Me, My Hair, and I: Twenty-seven Women Untangle an Obsession by Elizabeth BenedictAsk a woman about her hair, and she just might tell you the story of her life. Ask a whole bunch of women about their hair, and you could get a history of the world. Surprising, insightful, frequently funny, and always forthright, the essays in Me, My Hair, and I are reflections and revelations about every aspect of women’s lives from family, race, religion, and motherhood to culture, health, politics, and sexuality.
They take place in African American kitchens, at Hindu Bengali weddings, and inside Hasidic Jewish homes. The conversation is intimate and global at once. Layered into these reminiscences are tributes to influences throughout history: Jackie Kennedy, Lena Horne, Farrah Fawcett, the Grateful Dead, and Botticelli’s Venus.
The long and the short of it is that our hair is our glory—and our nemesis, our history, our self-esteem, our joy, our mortality. Every woman knows that many things in life matter more than hair, but few bring as much pleasure as a really great hairdo.
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Me, My Hair, and I: Twenty-seven Women Untangle an Obsession
The other night I found myself in a mild panic thinking I was without one of my most precious nighttime accessories: the silk scarf I use to tie up my hair before bed. Sure, I was afraid of messing up the braids I plan on rocking for another two weeks, but the thought of not wrapping my hair in a protective barrier to shield it from the moisture-leaching cotton pillowcase on which I was about to lay my head? This got me thinking about all the femmes I see while scrolling Instagram whose tresses shine like the glossy lids of my dreams , whose curls have bounce to rival that of a Steph Curry dribble, nary a wisp out of place or a kinky coil askew no matter the time of year. And then I realized I could just ask, which is what I promptly did. Below, winter hair care tips, tricks and go-to products from four women whose hair makes me want to put my head in a paper bag until spring.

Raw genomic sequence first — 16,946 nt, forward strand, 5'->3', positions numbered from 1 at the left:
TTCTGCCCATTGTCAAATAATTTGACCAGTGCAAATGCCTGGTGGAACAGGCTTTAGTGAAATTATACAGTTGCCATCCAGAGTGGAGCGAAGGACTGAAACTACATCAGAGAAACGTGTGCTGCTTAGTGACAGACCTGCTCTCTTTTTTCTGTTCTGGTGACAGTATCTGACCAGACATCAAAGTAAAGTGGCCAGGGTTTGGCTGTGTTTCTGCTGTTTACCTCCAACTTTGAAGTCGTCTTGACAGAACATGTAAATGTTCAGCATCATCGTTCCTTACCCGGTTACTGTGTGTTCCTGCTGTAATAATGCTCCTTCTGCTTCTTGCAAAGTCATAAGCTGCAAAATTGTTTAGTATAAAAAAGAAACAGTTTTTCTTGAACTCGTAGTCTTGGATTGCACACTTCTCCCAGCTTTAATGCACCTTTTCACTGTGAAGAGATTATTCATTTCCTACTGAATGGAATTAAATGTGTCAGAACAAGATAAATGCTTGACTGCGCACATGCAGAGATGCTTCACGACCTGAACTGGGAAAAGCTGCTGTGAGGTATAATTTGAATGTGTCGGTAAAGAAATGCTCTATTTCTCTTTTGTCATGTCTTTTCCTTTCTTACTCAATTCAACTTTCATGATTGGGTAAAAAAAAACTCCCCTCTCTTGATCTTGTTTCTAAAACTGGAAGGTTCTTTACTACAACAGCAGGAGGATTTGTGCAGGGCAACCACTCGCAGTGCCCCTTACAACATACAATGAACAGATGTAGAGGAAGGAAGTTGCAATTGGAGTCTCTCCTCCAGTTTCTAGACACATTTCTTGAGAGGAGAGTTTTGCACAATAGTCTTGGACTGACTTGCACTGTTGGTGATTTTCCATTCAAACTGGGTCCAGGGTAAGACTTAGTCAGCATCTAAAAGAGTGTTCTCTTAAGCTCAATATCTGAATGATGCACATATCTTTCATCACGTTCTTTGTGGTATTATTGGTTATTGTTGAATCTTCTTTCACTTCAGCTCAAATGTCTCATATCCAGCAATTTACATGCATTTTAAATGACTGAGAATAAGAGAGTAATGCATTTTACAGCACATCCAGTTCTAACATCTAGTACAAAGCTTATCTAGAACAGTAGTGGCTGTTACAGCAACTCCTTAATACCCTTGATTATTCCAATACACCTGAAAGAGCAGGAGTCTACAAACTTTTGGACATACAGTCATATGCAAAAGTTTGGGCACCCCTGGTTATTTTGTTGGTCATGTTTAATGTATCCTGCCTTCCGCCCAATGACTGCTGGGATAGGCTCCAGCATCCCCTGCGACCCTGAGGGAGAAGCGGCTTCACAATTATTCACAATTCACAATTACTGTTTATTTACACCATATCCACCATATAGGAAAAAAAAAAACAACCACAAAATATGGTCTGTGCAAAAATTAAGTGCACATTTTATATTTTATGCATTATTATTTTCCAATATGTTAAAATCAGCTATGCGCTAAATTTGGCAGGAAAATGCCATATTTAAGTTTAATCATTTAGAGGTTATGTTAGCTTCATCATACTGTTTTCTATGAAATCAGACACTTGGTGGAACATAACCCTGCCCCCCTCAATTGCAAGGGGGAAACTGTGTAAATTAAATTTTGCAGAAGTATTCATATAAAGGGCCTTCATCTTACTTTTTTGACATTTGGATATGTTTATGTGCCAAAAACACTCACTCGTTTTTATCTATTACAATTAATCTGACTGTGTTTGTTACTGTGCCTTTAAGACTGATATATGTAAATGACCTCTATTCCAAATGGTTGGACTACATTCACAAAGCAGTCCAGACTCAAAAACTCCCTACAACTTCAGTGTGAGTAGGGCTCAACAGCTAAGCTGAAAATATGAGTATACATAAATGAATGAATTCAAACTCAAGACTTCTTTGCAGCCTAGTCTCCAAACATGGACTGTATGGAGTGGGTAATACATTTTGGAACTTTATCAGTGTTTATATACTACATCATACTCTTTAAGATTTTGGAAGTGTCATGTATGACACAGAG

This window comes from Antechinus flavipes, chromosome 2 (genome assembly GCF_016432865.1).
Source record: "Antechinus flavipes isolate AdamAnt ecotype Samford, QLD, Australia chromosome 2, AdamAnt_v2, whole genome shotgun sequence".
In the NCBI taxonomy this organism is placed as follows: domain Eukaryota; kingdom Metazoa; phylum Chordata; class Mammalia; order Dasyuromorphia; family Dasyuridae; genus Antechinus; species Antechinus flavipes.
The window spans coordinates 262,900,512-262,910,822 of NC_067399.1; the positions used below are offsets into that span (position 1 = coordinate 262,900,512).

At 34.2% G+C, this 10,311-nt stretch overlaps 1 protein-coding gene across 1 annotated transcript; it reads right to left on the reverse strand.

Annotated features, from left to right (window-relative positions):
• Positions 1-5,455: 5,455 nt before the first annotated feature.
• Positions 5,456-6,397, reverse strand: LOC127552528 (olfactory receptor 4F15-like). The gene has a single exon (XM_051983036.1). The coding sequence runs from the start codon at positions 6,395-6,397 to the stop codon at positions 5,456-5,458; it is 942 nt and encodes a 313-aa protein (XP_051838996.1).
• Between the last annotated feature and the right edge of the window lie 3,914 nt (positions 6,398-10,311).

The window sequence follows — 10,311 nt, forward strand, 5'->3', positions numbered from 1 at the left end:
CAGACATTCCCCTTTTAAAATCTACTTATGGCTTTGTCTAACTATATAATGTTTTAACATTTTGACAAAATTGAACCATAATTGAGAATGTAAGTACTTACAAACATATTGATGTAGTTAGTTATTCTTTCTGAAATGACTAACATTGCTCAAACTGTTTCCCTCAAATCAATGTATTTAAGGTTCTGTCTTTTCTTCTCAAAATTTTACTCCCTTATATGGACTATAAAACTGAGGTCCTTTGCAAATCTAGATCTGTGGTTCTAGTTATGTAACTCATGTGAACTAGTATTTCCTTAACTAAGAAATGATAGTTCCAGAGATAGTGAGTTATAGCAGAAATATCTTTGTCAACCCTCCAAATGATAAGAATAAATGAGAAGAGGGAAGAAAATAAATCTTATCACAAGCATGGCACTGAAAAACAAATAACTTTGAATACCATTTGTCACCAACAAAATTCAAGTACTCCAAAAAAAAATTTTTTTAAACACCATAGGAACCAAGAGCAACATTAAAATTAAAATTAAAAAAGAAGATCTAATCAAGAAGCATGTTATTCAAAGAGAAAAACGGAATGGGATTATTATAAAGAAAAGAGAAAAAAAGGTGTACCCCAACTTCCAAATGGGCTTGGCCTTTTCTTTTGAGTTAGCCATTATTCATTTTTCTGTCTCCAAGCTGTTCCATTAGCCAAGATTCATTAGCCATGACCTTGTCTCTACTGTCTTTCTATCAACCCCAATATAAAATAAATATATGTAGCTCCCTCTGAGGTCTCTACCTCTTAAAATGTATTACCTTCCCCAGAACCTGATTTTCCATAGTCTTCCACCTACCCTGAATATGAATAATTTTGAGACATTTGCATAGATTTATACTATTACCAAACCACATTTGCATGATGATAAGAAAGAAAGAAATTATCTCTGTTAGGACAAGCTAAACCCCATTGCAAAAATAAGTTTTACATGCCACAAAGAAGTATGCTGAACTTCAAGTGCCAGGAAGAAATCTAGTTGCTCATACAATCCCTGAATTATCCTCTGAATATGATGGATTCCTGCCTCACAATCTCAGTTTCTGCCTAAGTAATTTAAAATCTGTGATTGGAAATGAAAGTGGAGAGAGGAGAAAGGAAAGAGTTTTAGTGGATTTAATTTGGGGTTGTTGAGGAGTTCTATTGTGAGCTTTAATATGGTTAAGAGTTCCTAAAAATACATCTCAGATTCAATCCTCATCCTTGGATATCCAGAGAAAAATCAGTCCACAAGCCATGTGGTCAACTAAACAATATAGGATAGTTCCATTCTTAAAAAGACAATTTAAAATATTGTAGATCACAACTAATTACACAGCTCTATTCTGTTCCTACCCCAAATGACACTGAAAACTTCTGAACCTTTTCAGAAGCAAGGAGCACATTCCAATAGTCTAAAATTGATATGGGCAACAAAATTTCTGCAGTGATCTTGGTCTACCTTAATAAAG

The collection of essays explores the importance of hair to women, covering everything from finally conquering your frizz to coming to terms with losing locks after chemotherapy. My mom chopped my hair from mid back to above my shoulders. My thick, curly hair shrunk two inches more. I looked like a poodle. I had to go to a hair salon for them to thin out my hair.
Me, My Hair, and I book. Read reviews from the world's largest community for readers. Ask a woman about her hair, and she just might tell you the sto.
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Hair possesses a power to elevate or destroy that every woman struggles to harness. - Funny, poignant, peerless.
Skip navigation! Story from Beauty. As I watched my hair fall to the grey tiles in frizzy, scattered piles, I felt a sudden wave of panic. I had requested shaved sides with only a tuft of curls at the top of my head. As a fat woman, I had never allowed myself to cut my hair this short. Even on this day, despite years of immersion in fat-positive and body-positive advocacy, I still worried about challenging the idea of beauty in relation to my fat body. Would I feel less feminine with my short back and sides?